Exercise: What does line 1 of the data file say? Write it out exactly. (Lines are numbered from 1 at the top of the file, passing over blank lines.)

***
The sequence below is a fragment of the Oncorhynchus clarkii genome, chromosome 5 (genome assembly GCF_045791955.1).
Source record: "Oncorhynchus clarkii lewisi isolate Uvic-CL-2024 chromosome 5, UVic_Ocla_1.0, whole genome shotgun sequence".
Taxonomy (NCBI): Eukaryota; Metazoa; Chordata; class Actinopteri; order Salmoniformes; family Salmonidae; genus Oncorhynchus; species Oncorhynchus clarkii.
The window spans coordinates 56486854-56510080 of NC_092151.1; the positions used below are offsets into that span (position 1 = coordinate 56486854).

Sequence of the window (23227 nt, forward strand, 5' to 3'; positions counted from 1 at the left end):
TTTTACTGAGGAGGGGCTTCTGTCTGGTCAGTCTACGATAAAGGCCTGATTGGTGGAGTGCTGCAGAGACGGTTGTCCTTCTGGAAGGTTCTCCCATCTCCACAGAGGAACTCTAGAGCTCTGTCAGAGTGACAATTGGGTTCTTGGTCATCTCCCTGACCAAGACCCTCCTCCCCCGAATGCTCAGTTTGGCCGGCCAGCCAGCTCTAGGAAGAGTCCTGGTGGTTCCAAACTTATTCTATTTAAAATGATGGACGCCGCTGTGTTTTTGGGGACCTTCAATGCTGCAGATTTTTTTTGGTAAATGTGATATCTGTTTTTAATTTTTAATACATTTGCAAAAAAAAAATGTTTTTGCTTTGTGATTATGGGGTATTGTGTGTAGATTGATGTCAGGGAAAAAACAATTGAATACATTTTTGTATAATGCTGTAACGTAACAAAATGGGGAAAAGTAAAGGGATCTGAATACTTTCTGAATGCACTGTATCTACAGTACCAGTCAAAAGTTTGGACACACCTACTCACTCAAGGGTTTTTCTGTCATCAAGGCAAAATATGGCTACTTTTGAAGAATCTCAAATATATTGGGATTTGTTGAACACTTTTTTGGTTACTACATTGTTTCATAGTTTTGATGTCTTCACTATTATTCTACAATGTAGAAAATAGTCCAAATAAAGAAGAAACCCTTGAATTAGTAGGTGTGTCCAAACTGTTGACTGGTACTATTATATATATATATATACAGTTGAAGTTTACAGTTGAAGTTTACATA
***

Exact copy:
The sequence below is a fragment of the Oncorhynchus clarkii genome, chromosome 5 (genome assembly GCF_045791955.1).